Sunday, April 2, 2017
My mother, Marian Early McIntyre, was born one hundred years ago today. She came into the world as the United States was about to enter the First World War and left it seven weeks after the terrorist attacks of September 11, 2001.
For twenty-four years she was the postmaster of Elizaville, Kentucky 41037, a one-room, fourth-class office that was a local nexus. She saw nearly everyone in town every day and knew what everyone was doing. (To live in rural Kentucky in those days was to experience a level of surveillance unmatched by the Soviet Union at the height of its power.)
She had a quick wit and a sharp tongue, the latter of which I inherited from her, along with a regrettable tendency to indulge it. Her private smile appeared briefly when she was amused, as she regularly was by slightly improper stories, and my sisters and I called the glower when she was displeased “the camel look.”
On one occasion she heard that a local official had been using an official vehicle to ferry voters to the polls on behalf of candidates he favored, and she told other people. That official got wind of it, came to the post office, confronted her, and demanded that she disclose whom she had told. My mother, about five feet tall and slender, looked up at this beefy figure, six feet tall and well over two hundred pounds, towering over her and said, “Everybody I saw. And the ones I didn’t see I called and told.”
After Kathleen, the children, and I moved to Baltimore, we returned to visit every summer at the farm she had inherited from her parents, and there were the treats of my childhood: the country ham, the One True Fried Chicken, and green beans and potatoes cooked on the stove all morning, a transparent pie from Magee’s Bakery in Maysville. (She also made her powerful bourbon balls twice a year, in December and February, for Jesus’ birthday and mine.)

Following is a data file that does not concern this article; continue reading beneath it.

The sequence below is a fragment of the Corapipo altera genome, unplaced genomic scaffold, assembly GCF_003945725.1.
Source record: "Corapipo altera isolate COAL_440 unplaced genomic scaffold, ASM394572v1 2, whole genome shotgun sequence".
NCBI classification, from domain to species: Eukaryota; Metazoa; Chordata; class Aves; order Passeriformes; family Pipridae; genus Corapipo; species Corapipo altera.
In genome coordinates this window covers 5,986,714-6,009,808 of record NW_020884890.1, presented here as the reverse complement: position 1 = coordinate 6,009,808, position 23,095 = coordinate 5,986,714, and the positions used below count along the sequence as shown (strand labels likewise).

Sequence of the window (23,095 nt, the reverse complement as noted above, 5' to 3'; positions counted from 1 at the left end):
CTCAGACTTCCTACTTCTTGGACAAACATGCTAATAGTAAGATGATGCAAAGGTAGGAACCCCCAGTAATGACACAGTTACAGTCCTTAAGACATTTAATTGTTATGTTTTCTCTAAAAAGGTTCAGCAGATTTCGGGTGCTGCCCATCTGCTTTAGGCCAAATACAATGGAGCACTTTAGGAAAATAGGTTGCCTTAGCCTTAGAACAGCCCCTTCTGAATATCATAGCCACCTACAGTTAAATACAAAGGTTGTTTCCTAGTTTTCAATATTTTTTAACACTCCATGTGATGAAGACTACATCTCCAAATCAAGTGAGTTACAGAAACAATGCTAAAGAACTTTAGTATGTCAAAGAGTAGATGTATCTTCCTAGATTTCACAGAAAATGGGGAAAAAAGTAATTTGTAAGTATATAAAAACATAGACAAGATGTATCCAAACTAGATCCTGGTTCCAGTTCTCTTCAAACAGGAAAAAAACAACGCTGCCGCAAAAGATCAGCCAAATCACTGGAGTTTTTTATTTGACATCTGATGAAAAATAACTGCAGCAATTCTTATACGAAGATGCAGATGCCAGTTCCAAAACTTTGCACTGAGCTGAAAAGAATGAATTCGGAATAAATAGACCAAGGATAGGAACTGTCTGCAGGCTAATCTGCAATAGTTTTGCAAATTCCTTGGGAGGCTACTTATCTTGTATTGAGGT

I recently came across a note from her, written on a Post Office memo sheet on my first day at Michigan State in 1969. It promises to write every day, encloses a check for laundry money and expenses, and wonders what I am doing at that moment in the afternoon. Blissfully, youthfully obtuse and preoccupied with new experiences, I did not recognize then and only now belatedly realize that she was telling me she missed me.
She did not, after all, write every day, but I have a box full of letters that I have not yet been able to put on the curb to be transformed into cardboard. The texts of the letters themselves, innocuous, quotidian, are not the message. The unstated meaning on every page is how much she cared for me, how proud she was of me.
After the death of my father, she remained at the family farmhouse. As her health got shakier, she had a companion in the evenings. But she stayed on. She had one gentleman friend with whom she enjoyed going out to restaurants, and I found at her funeral that she had most recently been dating a man whom she had known in childhood at school. She lived on her own terms to the end.
Her physical remains rest on a hillside in the Elizaville Cemetery. You can turn from her grave and see the family farmhouse on another hill in the distance, one look taking in the place where she spent her entre life.
The body is gone, but something of her survives in me.
Marian Early McIntyre with her parents, Lucien Lundy Early and Clara Rhodes Early